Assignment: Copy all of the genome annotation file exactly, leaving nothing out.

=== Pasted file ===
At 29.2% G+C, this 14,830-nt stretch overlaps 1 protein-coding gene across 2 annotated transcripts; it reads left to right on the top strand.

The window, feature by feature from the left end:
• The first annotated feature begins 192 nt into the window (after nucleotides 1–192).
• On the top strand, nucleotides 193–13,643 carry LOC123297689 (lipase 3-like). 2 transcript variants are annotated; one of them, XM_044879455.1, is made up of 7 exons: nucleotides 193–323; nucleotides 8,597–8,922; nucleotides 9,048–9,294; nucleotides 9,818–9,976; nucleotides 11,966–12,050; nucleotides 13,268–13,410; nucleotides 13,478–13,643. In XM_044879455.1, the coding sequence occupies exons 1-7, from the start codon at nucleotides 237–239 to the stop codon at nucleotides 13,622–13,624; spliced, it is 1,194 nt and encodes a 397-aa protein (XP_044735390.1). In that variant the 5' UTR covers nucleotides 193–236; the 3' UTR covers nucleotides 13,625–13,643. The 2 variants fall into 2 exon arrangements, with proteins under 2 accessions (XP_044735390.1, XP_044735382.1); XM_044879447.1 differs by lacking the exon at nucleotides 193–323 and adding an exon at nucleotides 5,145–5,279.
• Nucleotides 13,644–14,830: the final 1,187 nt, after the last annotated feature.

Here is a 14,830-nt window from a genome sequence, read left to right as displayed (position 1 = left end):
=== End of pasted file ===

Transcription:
At 29.2% G+C, this 14,830-nt stretch overlaps 1 protein-coding gene across 2 annotated transcripts; it reads left to right on the top strand.

The window, feature by feature from the left end:
• The first annotated feature begins 192 nt into the window (after nucleotides 1–192).
• On the top strand, nucleotides 193–13,643 carry LOC123297689 (lipase 3-like). 2 transcript variants are annotated; one of them, XM_044879455.1, is made up of 7 exons: nucleotides 193–323; nucleotides 8,597–8,922; nucleotides 9,048–9,294; nucleotides 9,818–9,976; nucleotides 11,966–12,050; nucleotides 13,268–13,410; nucleotides 13,478–13,643. In XM_044879455.1, the coding sequence occupies exons 1-7, from the start codon at nucleotides 237–239 to the stop codon at nucleotides 13,622–13,624; spliced, it is 1,194 nt and encodes a 397-aa protein (XP_044735390.1). In that variant the 5' UTR covers nucleotides 193–236; the 3' UTR covers nucleotides 13,625–13,643. The 2 variants fall into 2 exon arrangements, with proteins under 2 accessions (XP_044735390.1, XP_044735382.1); XM_044879447.1 differs by lacking the exon at nucleotides 193–323 and adding an exon at nucleotides 5,145–5,279.
• Nucleotides 13,644–14,830: the final 1,187 nt, after the last annotated feature.

Here is a 14,830-nt window from a genome sequence, read left to right as displayed (position 1 = left end):